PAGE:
March 20, 2013 - BY TERESA BUCKNER
Bobby Petersen looks for opportunities to get past his opponents' block. Photos provided by Mars Hill College (click for larger version)
Special to The Clarkston News
Like most college athletes, Clarkston graduate Bobby Petersen grew up loving and playing all kinds of team sports.
Eventually, he settled on lacrosse as his favorite and he began to throw his time and energy behind those skills particular to the sport.
That work and focus paid off last year when Petersen transferred to Mars Hill College. He tried out for the lacrosse team as a walk-on and made the team, which at the time was ranked in the top 15 in the nation.
It is an all-American story repeated over and over for college athletes. Petersen's story is much the same. Except every shot he makes--every block, every play--he makes with one hand.
Petersen was born with a condition that rendered one of his arms much shorter than the other. Playing any college sport one armed is astonishing, especially lacrosse, an intensely physical game that requires players to handle the stick with tremendous strength and eye-hand coordination.
But for Petersen, playing with what some might see as a limitation is just another day on the field.
"I just don't even think about it," he said. "That's how it's always been."
Petersen traces his matter-of-fact attitude to his parents, who never tried to steer him away from an interest in sports.
"When it came to sports, my parents treated me and my little brother and sister all the same. There was no difference," he said. "I wanted to play sports so I got to play sports."
After playing hockey, basketball, football, and bowling as a child, he channeled his energies into lacrosse in high school.
"Once I got to high school, I realized lacrosse was definitely my favorite sport and the one I wanted to put the most work into. I kind of stopped playing a lot of the other ones, and I just tried to focus on lacrosse," he said.
After high school, Petersen played lacrosse on a club team at Oakland University. He went to visit a friend who was playing lacrosse at a small college in North Carolina called Mars Hill.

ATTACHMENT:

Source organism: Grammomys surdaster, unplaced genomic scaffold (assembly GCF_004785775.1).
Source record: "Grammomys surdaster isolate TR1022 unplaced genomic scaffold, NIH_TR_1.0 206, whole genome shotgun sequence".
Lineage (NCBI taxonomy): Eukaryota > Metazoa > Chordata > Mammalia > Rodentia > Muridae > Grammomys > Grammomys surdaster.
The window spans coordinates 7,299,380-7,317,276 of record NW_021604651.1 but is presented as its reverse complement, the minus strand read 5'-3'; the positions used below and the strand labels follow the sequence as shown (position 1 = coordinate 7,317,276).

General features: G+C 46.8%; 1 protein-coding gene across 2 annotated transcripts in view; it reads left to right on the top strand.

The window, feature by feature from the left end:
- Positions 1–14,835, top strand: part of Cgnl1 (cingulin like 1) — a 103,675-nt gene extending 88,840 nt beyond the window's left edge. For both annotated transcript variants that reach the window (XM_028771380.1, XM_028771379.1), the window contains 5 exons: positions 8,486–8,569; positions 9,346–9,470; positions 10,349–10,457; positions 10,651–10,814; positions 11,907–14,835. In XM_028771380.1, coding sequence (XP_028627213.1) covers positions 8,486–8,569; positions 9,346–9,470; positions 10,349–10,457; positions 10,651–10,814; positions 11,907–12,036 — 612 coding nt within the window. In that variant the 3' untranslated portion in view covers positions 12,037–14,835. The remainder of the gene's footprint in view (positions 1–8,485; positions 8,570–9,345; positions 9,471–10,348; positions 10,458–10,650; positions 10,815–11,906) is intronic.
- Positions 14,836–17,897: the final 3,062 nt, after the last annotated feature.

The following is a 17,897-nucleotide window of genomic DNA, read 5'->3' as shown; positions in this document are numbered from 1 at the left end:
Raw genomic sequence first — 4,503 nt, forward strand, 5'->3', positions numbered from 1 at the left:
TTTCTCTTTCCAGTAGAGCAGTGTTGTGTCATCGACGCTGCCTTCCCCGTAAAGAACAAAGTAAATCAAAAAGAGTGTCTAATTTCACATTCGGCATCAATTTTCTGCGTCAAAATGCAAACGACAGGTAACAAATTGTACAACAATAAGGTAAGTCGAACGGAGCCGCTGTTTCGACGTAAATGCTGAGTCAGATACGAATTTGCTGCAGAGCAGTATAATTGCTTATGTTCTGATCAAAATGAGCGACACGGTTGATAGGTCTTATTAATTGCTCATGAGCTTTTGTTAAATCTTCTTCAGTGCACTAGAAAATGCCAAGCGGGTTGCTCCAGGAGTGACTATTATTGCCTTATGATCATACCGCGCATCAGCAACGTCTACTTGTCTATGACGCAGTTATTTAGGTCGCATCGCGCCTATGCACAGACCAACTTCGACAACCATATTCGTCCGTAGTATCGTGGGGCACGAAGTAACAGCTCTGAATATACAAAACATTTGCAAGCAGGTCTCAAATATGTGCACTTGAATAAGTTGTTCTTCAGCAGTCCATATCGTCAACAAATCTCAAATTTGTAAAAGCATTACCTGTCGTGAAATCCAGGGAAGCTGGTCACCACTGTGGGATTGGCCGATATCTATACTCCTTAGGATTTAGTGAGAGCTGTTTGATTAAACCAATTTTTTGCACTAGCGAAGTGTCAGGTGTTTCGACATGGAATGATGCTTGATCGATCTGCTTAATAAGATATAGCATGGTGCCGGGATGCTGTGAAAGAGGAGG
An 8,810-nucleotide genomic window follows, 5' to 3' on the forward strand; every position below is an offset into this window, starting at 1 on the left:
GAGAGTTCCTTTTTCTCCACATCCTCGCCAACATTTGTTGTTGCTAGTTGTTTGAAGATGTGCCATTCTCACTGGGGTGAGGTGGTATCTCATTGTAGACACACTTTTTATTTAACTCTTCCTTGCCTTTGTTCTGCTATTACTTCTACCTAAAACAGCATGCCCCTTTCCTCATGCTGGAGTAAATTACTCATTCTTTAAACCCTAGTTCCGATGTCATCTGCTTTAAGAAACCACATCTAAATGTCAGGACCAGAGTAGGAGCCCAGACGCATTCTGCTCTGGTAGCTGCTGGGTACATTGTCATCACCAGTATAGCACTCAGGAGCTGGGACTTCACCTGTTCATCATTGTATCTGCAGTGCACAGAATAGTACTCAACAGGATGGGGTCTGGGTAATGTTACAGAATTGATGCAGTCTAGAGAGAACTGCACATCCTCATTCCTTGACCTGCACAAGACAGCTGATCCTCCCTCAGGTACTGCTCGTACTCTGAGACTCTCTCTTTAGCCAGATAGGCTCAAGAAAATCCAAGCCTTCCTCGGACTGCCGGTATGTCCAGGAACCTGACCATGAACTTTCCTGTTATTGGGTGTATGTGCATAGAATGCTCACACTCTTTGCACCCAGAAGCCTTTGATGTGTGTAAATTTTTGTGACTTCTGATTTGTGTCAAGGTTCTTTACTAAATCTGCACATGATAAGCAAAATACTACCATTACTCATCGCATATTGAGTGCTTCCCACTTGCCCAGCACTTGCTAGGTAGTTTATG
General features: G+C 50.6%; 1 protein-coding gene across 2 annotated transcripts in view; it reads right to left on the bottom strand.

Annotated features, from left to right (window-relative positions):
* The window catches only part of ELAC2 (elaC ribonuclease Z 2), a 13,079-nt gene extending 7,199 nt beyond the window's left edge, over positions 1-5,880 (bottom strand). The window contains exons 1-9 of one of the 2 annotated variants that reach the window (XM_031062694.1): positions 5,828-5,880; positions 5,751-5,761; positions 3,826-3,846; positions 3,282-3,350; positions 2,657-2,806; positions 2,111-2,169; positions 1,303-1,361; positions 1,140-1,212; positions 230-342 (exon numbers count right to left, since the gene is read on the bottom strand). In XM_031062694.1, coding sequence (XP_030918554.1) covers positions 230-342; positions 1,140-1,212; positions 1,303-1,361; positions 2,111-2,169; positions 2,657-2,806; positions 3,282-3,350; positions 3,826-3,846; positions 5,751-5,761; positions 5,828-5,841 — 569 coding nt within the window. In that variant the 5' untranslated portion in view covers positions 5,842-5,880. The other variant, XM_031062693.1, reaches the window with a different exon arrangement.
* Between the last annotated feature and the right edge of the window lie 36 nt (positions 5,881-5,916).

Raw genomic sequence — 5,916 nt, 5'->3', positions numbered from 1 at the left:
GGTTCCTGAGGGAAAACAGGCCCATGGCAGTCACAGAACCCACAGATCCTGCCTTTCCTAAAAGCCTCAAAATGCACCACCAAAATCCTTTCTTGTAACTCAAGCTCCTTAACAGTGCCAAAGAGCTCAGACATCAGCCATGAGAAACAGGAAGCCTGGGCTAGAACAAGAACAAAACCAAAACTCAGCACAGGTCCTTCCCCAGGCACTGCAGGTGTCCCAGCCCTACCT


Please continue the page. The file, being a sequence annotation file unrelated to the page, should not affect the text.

"I really liked the area, and then I found out that Mars Hill had my major, so I decided to transfer," he said.
To improve his skills, Petersen spent the summer in Ontario playing Canadian "box" lacrosse with a traveling team. Then, in the fall he came to Mars Hill as a junior graphic design major and a walk-on member of the lacrosse team.
Aside from his classes and practice, he said he has had little time for other clubs or interests on campus.
"He does a good job," said MHC lacrosse coach Dave Klarmann. "He works hard and he doesn't hold back. He can't do everything some other attack players can do. But then, lacrosse is a game where you can minimize your weaknesses and maximize your strengths and Bobby is good at that."
According to Klarmann, Petersen is "just one of the guys," to the other players.
"The nice thing is the guys pull for him, but they don't cut him any slack," he said. "If he stands there with the ball in front of the cage, they're going to nail him. But when he scores, you can also tell that there's a little extra pride there throughout the team."
Petersen will admit he is not one of the standouts with the Lions, but he is a team player who is proud of his association with the team.
"We're a pretty darn good team. We have a lot of talent," he said. "I don't play a whole lot here, but I try to take my opportunities when they do put me in."
As a relative newbie to the south, Petersen is still adjusting to North Carolina's version of winter (which, according to him, is hardly like winter at all) and to a southern culture that does not revere lacrosse nearly as much as Clarkston. He is glad he made the move that would allow him to spend more time with the sport he loves.
"I would just say that if you want to do something, do it," Petersen said. "I think you find a way to work around problems. They're just setbacks; they're not roadblocks."
Buckner is Media Relations Coordinator for Mars Hill College, located in North Carolina.